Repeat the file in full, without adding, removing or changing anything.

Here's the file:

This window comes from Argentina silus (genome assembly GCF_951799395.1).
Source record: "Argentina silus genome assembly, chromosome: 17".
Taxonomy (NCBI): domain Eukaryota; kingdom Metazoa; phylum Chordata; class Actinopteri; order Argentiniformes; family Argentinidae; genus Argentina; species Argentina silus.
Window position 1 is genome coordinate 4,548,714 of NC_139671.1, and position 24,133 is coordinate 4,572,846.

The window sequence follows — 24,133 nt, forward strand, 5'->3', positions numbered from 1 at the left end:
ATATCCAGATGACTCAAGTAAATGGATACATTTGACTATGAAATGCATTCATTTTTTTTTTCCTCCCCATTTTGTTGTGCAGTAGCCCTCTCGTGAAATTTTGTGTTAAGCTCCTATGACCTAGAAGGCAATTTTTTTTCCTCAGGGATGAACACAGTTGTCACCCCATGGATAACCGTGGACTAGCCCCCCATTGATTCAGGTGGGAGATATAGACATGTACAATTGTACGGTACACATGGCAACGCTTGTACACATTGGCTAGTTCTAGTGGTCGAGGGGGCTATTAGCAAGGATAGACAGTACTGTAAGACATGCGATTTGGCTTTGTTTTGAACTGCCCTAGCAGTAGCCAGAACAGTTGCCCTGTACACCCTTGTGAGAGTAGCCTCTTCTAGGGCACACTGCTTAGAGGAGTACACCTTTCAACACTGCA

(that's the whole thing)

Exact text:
This window comes from Argentina silus (genome assembly GCF_951799395.1).
Source record: "Argentina silus genome assembly, chromosome: 17".
Taxonomy (NCBI): domain Eukaryota; kingdom Metazoa; phylum Chordata; class Actinopteri; order Argentiniformes; family Argentinidae; genus Argentina; species Argentina silus.
Window position 1 is genome coordinate 4,548,714 of NC_139671.1, and position 24,133 is coordinate 4,572,846.

The window sequence follows — 24,133 nt, forward strand, 5'->3', positions numbered from 1 at the left end:
ATATCCAGATGACTCAAGTAAATGGATACATTTGACTATGAAATGCATTCATTTTTTTTTTCCTCCCCATTTTGTTGTGCAGTAGCCCTCTCGTGAAATTTTGTGTTAAGCTCCTATGACCTAGAAGGCAATTTTTTTTCCTCAGGGATGAACACAGTTGTCACCCCATGGATAACCGTGGACTAGCCCCCCATTGATTCAGGTGGGAGATATAGACATGTACAATTGTACGGTACACATGGCAACGCTTGTACACATTGGCTAGTTCTAGTGGTCGAGGGGGCTATTAGCAAGGATAGACAGTACTGTAAGACATGCGATTTGGCTTTGTTTTGAACTGCCCTAGCAGTAGCCAGAACAGTTGCCCTGTACACCCTTGTGAGAGTAGCCTCTTCTAGGGCACACTGCTTAGAGGAGTACACCTTTCAACACTGCA